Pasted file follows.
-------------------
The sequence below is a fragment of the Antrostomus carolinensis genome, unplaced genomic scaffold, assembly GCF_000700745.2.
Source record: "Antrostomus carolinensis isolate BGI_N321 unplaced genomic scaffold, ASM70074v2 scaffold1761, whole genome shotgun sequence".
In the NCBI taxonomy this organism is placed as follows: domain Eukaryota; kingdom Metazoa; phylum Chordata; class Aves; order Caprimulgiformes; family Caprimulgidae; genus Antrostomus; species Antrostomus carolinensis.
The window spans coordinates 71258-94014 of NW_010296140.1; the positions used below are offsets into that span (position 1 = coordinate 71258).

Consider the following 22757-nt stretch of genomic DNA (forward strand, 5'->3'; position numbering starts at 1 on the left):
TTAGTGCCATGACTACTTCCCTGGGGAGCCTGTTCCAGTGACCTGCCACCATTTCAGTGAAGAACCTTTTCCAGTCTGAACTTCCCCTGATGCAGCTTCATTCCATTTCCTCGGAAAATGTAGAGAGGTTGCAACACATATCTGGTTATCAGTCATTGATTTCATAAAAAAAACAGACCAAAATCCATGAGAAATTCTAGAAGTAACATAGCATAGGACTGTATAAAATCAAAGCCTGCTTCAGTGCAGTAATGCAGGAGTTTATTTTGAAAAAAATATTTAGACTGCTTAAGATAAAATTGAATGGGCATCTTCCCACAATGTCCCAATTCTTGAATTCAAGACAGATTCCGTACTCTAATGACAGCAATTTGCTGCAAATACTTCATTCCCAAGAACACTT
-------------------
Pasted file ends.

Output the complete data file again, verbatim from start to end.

The sequence below is a fragment of the Antrostomus carolinensis genome, unplaced genomic scaffold, assembly GCF_000700745.2.
Source record: "Antrostomus carolinensis isolate BGI_N321 unplaced genomic scaffold, ASM70074v2 scaffold1761, whole genome shotgun sequence".
In the NCBI taxonomy this organism is placed as follows: domain Eukaryota; kingdom Metazoa; phylum Chordata; class Aves; order Caprimulgiformes; family Caprimulgidae; genus Antrostomus; species Antrostomus carolinensis.
The window spans coordinates 71258-94014 of NW_010296140.1; the positions used below are offsets into that span (position 1 = coordinate 71258).

Consider the following 22757-nt stretch of genomic DNA (forward strand, 5'->3'; position numbering starts at 1 on the left):
TTAGTGCCATGACTACTTCCCTGGGGAGCCTGTTCCAGTGACCTGCCACCATTTCAGTGAAGAACCTTTTCCAGTCTGAACTTCCCCTGATGCAGCTTCATTCCATTTCCTCGGAAAATGTAGAGAGGTTGCAACACATATCTGGTTATCAGTCATTGATTTCATAAAAAAAACAGACCAAAATCCATGAGAAATTCTAGAAGTAACATAGCATAGGACTGTATAAAATCAAAGCCTGCTTCAGTGCAGTAATGCAGGAGTTTATTTTGAAAAAAATATTTAGACTGCTTAAGATAAAATTGAATGGGCATCTTCCCACAATGTCCCAATTCTTGAATTCAAGACAGATTCCGTACTCTAATGACAGCAATTTGCTGCAAATACTTCATTCCCAAGAACACTT